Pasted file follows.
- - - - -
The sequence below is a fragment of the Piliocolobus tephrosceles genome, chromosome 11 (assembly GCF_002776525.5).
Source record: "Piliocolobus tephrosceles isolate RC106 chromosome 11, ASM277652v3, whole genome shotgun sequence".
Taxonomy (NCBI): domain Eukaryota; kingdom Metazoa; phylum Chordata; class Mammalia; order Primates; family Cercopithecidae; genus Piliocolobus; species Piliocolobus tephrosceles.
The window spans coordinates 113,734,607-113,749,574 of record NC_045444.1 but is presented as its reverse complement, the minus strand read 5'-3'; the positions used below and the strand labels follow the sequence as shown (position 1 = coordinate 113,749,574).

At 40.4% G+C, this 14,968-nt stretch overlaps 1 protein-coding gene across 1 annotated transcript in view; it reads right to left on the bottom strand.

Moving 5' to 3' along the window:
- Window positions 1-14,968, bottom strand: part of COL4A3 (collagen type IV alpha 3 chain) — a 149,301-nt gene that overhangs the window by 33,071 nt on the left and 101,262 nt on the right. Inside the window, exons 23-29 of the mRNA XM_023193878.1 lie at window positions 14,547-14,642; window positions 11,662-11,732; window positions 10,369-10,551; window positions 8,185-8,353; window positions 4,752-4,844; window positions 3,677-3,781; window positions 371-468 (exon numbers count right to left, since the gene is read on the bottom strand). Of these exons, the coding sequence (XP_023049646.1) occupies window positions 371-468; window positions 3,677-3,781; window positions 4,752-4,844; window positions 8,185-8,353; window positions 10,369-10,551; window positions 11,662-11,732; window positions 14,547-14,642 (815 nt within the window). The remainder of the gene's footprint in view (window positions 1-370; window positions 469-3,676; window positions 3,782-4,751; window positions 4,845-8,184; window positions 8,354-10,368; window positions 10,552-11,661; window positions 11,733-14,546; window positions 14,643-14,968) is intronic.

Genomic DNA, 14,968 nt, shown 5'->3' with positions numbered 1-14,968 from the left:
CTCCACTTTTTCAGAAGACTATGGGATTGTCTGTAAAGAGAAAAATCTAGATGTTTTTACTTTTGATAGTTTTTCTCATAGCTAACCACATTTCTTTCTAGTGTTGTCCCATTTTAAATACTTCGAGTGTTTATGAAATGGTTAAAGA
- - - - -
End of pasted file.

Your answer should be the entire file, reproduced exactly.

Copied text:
The sequence below is a fragment of the Piliocolobus tephrosceles genome, chromosome 11 (assembly GCF_002776525.5).
Source record: "Piliocolobus tephrosceles isolate RC106 chromosome 11, ASM277652v3, whole genome shotgun sequence".
Taxonomy (NCBI): domain Eukaryota; kingdom Metazoa; phylum Chordata; class Mammalia; order Primates; family Cercopithecidae; genus Piliocolobus; species Piliocolobus tephrosceles.
The window spans coordinates 113,734,607-113,749,574 of record NC_045444.1 but is presented as its reverse complement, the minus strand read 5'-3'; the positions used below and the strand labels follow the sequence as shown (position 1 = coordinate 113,749,574).

At 40.4% G+C, this 14,968-nt stretch overlaps 1 protein-coding gene across 1 annotated transcript in view; it reads right to left on the bottom strand.

Moving 5' to 3' along the window:
- Window positions 1-14,968, bottom strand: part of COL4A3 (collagen type IV alpha 3 chain) — a 149,301-nt gene that overhangs the window by 33,071 nt on the left and 101,262 nt on the right. Inside the window, exons 23-29 of the mRNA XM_023193878.1 lie at window positions 14,547-14,642; window positions 11,662-11,732; window positions 10,369-10,551; window positions 8,185-8,353; window positions 4,752-4,844; window positions 3,677-3,781; window positions 371-468 (exon numbers count right to left, since the gene is read on the bottom strand). Of these exons, the coding sequence (XP_023049646.1) occupies window positions 371-468; window positions 3,677-3,781; window positions 4,752-4,844; window positions 8,185-8,353; window positions 10,369-10,551; window positions 11,662-11,732; window positions 14,547-14,642 (815 nt within the window). The remainder of the gene's footprint in view (window positions 1-370; window positions 469-3,676; window positions 3,782-4,751; window positions 4,845-8,184; window positions 8,354-10,368; window positions 10,552-11,661; window positions 11,733-14,546; window positions 14,643-14,968) is intronic.

Genomic DNA, 14,968 nt, shown 5'->3' with positions numbered 1-14,968 from the left:
CTCCACTTTTTCAGAAGACTATGGGATTGTCTGTAAAGAGAAAAATCTAGATGTTTTTACTTTTGATAGTTTTTCTCATAGCTAACCACATTTCTTTCTAGTGTTGTCCCATTTTAAATACTTCGAGTGTTTATGAAATGGTTAAAGA